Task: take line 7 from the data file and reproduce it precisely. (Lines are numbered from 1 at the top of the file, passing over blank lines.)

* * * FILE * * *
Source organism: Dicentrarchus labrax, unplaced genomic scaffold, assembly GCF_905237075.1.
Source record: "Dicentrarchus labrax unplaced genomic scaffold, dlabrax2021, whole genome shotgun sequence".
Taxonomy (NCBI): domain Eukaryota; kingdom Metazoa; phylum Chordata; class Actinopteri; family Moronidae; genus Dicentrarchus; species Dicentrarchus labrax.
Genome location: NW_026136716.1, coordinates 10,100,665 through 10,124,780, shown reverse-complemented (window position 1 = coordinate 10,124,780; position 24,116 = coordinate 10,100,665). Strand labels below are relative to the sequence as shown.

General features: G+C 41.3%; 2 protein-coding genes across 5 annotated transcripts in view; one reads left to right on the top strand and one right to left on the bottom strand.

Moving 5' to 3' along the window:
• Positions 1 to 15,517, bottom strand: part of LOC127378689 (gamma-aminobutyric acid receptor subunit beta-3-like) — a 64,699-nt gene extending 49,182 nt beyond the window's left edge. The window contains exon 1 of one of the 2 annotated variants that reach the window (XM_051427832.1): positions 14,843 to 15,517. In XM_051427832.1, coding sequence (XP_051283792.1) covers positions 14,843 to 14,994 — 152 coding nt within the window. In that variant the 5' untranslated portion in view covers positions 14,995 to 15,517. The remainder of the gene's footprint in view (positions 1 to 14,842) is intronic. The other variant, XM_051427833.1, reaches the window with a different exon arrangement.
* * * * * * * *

• Positions 1 to 15,517, bottom strand: part of LOC127378689 (gamma-aminobutyric acid receptor subunit beta-3-like) — a 64,699-nt gene extending 49,182 nt beyond the window's left edge. The window contains exon 1 of one of the 2 annotated variants that reach the window (XM_051427832.1): positions 14,843 to 15,517. In XM_051427832.1, coding sequence (XP_051283792.1) covers positions 14,843 to 14,994 — 152 coding nt within the window. In that variant the 5' untranslated portion in view covers positions 14,995 to 15,517. The remainder of the gene's footprint in view (positions 1 to 14,842) is intronic. The other variant, XM_051427833.1, reaches the window with a different exon arrangement.